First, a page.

Q1: Even if it is not carrying data, the SYN segment is consumming one byte in the sequence numbers, because the SYN flag must be acked by peer. That's why the server replies with an ACK of 8001 and the next client segment sequence number is 8001.

Q2: The FIN Flag must also be acked (so +1 in server reply) and means "I'm done with sending data". That's why after that segment, the client cannot send any data anymore (but it can still receive from server as long this one has not sent FIN flag yet).

In the third diagram, it is a glitch since SYN flag counts as 1 byte (the peer acknowledges correctly the SYN. In real network, this would trouble the server since it looks like a retransmission without the SYN flag...). The sequence number of the third segment should be 1401 (like the fourth segment).


The last image has some serious flaws. If this is about retransmission of ACKs it also shows Pipelining., TDACKs, Fast Retransmit and cumulative ACKs

Host A                          Host B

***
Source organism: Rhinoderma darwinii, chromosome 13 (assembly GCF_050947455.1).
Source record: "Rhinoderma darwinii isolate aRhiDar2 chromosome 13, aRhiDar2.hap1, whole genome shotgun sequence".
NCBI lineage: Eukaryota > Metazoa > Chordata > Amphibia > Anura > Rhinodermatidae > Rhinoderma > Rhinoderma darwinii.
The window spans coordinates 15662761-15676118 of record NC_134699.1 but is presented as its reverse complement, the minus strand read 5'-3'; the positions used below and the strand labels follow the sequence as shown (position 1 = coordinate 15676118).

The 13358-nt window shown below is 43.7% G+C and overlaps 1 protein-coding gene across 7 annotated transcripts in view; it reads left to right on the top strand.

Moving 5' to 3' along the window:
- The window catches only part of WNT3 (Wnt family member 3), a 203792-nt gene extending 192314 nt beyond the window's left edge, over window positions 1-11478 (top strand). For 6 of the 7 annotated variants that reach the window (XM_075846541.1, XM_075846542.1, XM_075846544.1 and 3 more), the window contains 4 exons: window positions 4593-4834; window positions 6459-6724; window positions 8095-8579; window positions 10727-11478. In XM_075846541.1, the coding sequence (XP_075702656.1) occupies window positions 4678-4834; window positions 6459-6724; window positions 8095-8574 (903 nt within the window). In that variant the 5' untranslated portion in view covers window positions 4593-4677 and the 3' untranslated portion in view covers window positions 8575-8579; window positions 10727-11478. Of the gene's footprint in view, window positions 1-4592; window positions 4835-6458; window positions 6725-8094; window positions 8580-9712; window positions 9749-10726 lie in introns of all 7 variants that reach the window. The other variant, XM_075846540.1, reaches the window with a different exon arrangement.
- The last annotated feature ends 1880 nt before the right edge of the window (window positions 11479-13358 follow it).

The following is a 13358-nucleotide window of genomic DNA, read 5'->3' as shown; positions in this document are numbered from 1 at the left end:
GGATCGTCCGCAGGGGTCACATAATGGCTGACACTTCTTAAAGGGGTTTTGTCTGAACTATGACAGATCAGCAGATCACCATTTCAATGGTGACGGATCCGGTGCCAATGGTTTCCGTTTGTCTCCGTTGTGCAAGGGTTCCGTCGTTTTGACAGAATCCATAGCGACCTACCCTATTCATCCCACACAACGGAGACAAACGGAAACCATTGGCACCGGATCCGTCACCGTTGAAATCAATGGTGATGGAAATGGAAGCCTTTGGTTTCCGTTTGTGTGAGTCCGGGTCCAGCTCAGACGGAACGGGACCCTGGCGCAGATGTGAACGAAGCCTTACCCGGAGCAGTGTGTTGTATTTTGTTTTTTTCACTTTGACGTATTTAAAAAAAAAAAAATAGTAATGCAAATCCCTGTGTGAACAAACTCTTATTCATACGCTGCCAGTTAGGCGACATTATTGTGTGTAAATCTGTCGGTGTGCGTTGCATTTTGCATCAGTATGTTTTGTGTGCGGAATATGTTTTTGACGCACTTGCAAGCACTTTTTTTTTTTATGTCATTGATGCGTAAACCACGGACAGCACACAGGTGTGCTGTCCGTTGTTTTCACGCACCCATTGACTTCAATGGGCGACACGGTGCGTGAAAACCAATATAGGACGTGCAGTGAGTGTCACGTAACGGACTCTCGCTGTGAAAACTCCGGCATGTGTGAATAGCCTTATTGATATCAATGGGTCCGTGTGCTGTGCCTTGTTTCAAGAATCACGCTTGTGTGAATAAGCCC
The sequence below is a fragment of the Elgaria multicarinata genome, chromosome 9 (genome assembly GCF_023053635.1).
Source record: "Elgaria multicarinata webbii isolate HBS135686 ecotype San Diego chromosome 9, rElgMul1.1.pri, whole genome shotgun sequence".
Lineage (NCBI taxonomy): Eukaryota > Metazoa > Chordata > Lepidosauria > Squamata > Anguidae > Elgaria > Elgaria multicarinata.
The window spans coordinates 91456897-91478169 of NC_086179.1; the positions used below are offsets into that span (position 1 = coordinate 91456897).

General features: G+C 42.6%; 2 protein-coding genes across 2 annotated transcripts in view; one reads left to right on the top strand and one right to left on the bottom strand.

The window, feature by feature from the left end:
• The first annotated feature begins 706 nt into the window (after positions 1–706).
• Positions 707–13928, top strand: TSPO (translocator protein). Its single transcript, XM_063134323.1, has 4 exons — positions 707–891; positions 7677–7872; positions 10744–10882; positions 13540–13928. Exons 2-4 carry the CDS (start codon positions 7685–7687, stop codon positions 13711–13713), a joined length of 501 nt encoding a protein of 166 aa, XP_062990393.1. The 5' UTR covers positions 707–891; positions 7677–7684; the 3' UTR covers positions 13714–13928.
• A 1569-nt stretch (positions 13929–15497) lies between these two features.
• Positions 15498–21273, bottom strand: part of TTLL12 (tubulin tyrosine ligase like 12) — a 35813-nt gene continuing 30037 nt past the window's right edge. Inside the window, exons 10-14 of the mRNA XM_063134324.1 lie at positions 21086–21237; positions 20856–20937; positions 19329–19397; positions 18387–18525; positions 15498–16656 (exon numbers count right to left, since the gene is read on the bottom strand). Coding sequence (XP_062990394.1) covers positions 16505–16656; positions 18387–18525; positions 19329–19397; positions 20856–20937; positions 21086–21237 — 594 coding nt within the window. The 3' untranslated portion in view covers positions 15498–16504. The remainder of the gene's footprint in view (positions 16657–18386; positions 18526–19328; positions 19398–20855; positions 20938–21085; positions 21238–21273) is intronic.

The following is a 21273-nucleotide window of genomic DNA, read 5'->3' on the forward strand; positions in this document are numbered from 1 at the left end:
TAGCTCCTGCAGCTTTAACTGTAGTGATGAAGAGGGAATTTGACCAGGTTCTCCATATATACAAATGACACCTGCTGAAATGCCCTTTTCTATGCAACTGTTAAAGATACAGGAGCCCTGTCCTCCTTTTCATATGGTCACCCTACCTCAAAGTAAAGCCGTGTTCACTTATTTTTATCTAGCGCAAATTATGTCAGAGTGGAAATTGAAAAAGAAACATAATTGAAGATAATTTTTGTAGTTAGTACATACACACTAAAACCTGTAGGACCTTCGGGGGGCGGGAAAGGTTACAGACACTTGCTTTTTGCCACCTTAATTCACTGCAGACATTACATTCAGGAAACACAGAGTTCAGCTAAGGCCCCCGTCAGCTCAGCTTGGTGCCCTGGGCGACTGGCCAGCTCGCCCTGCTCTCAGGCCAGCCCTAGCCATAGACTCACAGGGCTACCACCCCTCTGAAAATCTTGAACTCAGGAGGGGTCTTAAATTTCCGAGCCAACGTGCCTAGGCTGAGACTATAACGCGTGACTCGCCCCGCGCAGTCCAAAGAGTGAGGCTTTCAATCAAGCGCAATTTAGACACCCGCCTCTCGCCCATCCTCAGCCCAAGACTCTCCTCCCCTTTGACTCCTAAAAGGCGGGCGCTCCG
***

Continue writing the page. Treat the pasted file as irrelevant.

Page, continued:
---SQN: 1400 ACK-Flag 0 -->      }
 <--SQN: 4001 ACK: 1401  ---      | 3-Way-Handshake
 ---SQN: 1401 ACK: 4001  -->      } Host A could start sending Data
                                     here already
    SQN: 4001 ACK: 1402  <--      | ACK of Host B gets lost on its 
  ---SQN: 1402 ACK: 4001  -->     } 
    data :1402-1500 Bytes         | A is pipelining its data  
  ---SQN: 1501 ACK: 4001  -->     | and repeats the next expected
    data :1501-1600 Bytes         | Byte from Host B
  ---SQN: 1601 ACK: 4001  -->     | 
    data :1601-1700 Bytes         }

  <--SQN: 4001 ACK: 1701  ---    | B received triple duplicate 
                                 | (TDACK) and knows now, that
                                 | SQN 4001 got lost, resends
                                 | it along a cumulative ACK
  • Cumulative ACK is a standard, desired behavior. I don't see any other issues here.
    – Zac67
    Oct 5, 2023 at 10:30

Your Answer

By clicking “Post Your Answer”, you agree to our terms of service and acknowledge you have read our privacy policy.

Not the answer you're looking for? Browse other questions tagged or ask your own question.